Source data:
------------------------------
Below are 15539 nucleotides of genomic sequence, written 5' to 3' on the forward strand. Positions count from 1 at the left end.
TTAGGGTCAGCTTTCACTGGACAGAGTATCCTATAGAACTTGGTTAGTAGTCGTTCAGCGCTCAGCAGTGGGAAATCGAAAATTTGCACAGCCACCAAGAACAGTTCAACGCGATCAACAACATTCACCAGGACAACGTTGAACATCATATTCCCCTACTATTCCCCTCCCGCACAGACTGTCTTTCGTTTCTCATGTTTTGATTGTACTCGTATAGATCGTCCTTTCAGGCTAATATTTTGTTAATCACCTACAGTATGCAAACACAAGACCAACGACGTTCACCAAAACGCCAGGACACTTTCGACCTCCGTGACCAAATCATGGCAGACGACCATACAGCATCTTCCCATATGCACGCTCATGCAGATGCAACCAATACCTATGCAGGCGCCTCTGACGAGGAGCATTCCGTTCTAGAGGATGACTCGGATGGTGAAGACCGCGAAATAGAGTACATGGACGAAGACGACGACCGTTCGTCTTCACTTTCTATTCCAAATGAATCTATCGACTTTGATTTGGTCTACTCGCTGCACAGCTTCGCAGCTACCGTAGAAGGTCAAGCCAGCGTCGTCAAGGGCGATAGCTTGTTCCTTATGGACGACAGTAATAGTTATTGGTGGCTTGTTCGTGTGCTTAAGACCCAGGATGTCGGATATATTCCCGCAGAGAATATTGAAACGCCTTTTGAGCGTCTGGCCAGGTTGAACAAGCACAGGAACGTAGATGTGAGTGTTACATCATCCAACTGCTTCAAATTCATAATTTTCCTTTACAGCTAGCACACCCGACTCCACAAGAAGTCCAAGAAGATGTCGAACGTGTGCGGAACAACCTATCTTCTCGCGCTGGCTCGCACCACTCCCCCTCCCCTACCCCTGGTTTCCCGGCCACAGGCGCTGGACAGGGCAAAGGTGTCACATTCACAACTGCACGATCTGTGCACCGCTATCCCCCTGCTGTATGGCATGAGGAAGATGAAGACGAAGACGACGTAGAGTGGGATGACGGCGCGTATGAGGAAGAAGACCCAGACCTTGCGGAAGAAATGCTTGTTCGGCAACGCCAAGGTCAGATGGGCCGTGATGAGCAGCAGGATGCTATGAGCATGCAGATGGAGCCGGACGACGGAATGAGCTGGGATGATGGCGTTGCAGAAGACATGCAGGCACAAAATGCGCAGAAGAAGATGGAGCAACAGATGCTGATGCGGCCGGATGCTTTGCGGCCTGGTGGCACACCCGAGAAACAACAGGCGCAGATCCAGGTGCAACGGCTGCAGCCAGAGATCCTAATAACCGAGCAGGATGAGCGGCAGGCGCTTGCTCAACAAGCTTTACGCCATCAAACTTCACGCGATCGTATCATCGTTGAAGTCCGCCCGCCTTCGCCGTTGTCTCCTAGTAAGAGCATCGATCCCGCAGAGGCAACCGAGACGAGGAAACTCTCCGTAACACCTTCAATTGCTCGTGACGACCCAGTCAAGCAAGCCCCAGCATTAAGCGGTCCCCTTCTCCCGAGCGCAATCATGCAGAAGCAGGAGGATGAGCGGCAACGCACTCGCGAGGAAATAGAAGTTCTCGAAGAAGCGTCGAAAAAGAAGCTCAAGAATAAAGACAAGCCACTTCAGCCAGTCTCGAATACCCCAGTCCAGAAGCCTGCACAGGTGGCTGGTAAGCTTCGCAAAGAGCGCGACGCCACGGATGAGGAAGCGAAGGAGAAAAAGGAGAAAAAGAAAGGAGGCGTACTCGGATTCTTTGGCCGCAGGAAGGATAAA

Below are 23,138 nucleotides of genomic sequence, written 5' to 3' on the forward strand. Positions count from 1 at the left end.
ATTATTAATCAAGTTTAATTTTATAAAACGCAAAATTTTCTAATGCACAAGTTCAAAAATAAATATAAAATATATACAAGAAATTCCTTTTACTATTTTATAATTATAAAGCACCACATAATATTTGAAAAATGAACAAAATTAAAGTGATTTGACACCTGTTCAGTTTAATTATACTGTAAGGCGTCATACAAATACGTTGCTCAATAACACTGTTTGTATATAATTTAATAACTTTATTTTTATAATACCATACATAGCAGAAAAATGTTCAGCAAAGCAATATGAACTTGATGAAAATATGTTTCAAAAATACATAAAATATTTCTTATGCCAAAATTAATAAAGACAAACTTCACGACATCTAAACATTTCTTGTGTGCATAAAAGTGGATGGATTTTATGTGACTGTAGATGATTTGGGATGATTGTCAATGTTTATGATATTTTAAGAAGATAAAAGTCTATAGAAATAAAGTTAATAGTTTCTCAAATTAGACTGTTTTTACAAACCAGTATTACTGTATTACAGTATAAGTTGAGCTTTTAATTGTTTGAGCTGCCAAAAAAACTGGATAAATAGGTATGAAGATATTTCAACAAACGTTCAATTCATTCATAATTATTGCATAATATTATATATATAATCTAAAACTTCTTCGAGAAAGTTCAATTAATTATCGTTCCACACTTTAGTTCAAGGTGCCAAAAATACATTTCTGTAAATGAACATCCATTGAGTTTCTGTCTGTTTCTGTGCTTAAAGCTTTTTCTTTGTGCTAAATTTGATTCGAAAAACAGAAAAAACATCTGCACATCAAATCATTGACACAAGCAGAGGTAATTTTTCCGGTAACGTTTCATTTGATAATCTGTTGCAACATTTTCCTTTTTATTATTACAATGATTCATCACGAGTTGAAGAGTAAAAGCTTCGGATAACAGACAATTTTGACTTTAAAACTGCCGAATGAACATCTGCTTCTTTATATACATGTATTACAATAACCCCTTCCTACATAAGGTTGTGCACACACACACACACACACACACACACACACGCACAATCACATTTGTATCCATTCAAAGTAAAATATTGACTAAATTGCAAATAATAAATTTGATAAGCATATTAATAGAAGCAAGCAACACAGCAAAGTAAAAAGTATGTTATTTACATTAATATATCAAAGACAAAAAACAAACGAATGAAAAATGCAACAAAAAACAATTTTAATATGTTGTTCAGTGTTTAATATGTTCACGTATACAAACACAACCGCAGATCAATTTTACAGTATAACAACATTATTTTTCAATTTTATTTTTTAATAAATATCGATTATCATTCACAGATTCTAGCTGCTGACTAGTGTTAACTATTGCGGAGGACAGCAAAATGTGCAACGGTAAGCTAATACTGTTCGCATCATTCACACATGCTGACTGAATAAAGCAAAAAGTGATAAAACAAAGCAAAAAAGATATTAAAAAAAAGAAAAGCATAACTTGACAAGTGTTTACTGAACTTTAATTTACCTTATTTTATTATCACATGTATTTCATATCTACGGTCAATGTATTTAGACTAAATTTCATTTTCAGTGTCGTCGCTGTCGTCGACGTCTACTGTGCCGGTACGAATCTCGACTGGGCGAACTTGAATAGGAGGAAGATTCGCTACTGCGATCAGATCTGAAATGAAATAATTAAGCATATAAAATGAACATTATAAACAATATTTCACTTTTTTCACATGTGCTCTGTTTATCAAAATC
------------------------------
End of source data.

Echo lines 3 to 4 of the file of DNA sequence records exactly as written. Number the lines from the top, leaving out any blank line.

Below are 23,138 nucleotides of genomic sequence, written 5' to 3' on the forward strand. Positions count from 1 at the left end.
ATTATTAATCAAGTTTAATTTTATAAAACGCAAAATTTTCTAATGCACAAGTTCAAAAATAAATATAAAATATATACAAGAAATTCCTTTTACTATTTTATAATTATAAAGCACCACATAATATTTGAAAAATGAACAAAATTAAAGTGATTTGACACCTGTTCAGTTTAATTATACTGTAAGGCGTCATACAAATACGTTGCTCAATAACACTGTTTGTATATAATTTAATAACTTTATTTTTATAATACCATACATAGCAGAAAAATGTTCAGCAAAGCAATATGAACTTGATGAAAATATGTTTCAAAAATACATAAAATATTTCTTATGCCAAAATTAATAAAGACAAACTTCACGACATCTAAACATTTCTTGTGTGCATAAAAGTGGATGGATTTTATGTGACTGTAGATGATTTGGGATGATTGTCAATGTTTATGATATTTTAAGAAGATAAAAGTCTATAGAAATAAAGTTAATAGTTTCTCAAATTAGACTGTTTTTACAAACCAGTATTACTGTATTACAGTATAAGTTGAGCTTTTAATTGTTTGAGCTGCCAAAAAAACTGGATAAATAGGTATGAAGATATTTCAACAAACGTTCAATTCATTCATAATTATTGCATAATATTATATATATAATCTAAAACTTCTTCGAGAAAGTTCAATTAATTATCGTTCCACACTTTAGTTCAAGGTGCCAAAAATACATTTCTGTAAATGAACATCCATTGAGTTTCTGTCTGTTTCTGTGCTTAAAGCTTTTTCTTTGTGCTAAATTTGATTCGAAAAACAGAAAAAACATCTGCACATCAAATCATTGACACAAGCAGAGGTAATTTTTCCGGTAACGTTTCATTTGATAATCTGTTGCAACATTTTCCTTTTTATTATTACAATGATTCATCACGAGTTGAAGAGTAAAAGCTTCGGATAACAGACAATTTTGACTTTAAAACTGCCGAATGAACATCTGCTTCTTTATATACATGTATTACAATAACCCCTTCCTACATAAGGTTGTGCACACACACACACACACACACACACACACACGCACAATCACATTTGTATCCATTCAAAGTAAAATATTGACTAAATTGCAAATAATAAATTTGATAAGCATATTAATAGAAGCAAGCAACACAGCAAAGTAAAAAGTATGTTATTTACATTAATATATCAAAGACAAAAAACAAACGAATGAAAAATGCAACAAAAAACAATTTTAATATGTTGTTCAGTGTTTAATATGTTCACGTATACAAACACAACCGCAGATCAATTTTACAGTATAACAACATTATTTTTCAATTTTATTTTTTAATAAATATCGATTATCATTCACAGATTCTAGCTGCTGACTAGTGTTAACTATTGCGGAGGACAGCAAAATGTGCAACGGTAAGCTAATACTGTTCGCATCATTCACACATGCTGACTGAATAAAGCAAAAAGTGATAAAACAAAGCAAAAAAGATATTAAAAAAAAGAAAAGCATAACTTGACAAGTGTTTACTGAACTTTAATTTACCTTATTTTATTATCACATGTATTTCATATCTACGGTCAATGTATTTAGACTAAATTTCATTTTCAGTGTCGTCGCTGTCGTCGACGTCTACTGTGCCGGTACGAATCTCGACTGGGCGAACTTGAATAGGAGGAAGATTCGCTACTGCGATCAGATCTGAAATGAAATAATTAAGCATATAAAATGAACATTATAAACAATATTTCACTTTTTTCACATGTGCTCTGTTTATCAAAATC